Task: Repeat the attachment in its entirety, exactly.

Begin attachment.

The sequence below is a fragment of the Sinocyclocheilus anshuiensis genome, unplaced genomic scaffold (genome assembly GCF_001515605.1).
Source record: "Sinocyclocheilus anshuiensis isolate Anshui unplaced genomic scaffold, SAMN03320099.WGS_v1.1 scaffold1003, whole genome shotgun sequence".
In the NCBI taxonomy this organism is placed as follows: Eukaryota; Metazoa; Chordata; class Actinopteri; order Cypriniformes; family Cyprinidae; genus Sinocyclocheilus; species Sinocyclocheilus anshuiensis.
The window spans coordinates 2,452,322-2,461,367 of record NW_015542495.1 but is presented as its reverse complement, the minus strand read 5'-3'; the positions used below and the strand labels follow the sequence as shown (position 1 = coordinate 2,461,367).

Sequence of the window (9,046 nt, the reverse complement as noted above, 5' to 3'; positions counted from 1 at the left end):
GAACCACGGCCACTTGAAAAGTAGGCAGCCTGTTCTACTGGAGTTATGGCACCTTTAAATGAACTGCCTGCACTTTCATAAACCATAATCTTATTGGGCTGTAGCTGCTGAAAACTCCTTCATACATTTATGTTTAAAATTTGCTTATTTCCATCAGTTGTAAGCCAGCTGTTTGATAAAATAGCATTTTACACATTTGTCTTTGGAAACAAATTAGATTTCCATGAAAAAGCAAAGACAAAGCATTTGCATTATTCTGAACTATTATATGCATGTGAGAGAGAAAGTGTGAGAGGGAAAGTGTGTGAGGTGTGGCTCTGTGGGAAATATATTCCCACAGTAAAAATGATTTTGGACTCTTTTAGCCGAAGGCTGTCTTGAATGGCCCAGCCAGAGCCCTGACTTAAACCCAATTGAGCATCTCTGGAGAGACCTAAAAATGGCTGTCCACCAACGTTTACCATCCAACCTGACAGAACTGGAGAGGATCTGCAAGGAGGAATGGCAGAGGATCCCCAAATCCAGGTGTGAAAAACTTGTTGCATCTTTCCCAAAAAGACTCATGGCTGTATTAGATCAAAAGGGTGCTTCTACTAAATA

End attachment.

The sequence below is a fragment of the Sinocyclocheilus anshuiensis genome, unplaced genomic scaffold (genome assembly GCF_001515605.1).
Source record: "Sinocyclocheilus anshuiensis isolate Anshui unplaced genomic scaffold, SAMN03320099.WGS_v1.1 scaffold1003, whole genome shotgun sequence".
In the NCBI taxonomy this organism is placed as follows: Eukaryota; Metazoa; Chordata; class Actinopteri; order Cypriniformes; family Cyprinidae; genus Sinocyclocheilus; species Sinocyclocheilus anshuiensis.
The window spans coordinates 2,452,322-2,461,367 of record NW_015542495.1 but is presented as its reverse complement, the minus strand read 5'-3'; the positions used below and the strand labels follow the sequence as shown (position 1 = coordinate 2,461,367).

Sequence of the window (9,046 nt, the reverse complement as noted above, 5' to 3'; positions counted from 1 at the left end):
GAACCACGGCCACTTGAAAAGTAGGCAGCCTGTTCTACTGGAGTTATGGCACCTTTAAATGAACTGCCTGCACTTTCATAAACCATAATCTTATTGGGCTGTAGCTGCTGAAAACTCCTTCATACATTTATGTTTAAAATTTGCTTATTTCCATCAGTTGTAAGCCAGCTGTTTGATAAAATAGCATTTTACACATTTGTCTTTGGAAACAAATTAGATTTCCATGAAAAAGCAAAGACAAAGCATTTGCATTATTCTGAACTATTATATGCATGTGAGAGAGAAAGTGTGAGAGGGAAAGTGTGTGAGGTGTGGCTCTGTGGGAAATATATTCCCACAGTAAAAATGATTTTGGACTCTTTTAGCCGAAGGCTGTCTTGAATGGCCCAGCCAGAGCCCTGACTTAAACCCAATTGAGCATCTCTGGAGAGACCTAAAAATGGCTGTCCACCAACGTTTACCATCCAACCTGACAGAACTGGAGAGGATCTGCAAGGAGGAATGGCAGAGGATCCCCAAATCCAGGTGTGAAAAACTTGTTGCATCTTTCCCAAAAAGACTCATGGCTGTATTAGATCAAAAGGGTGCTTCTACTAAATA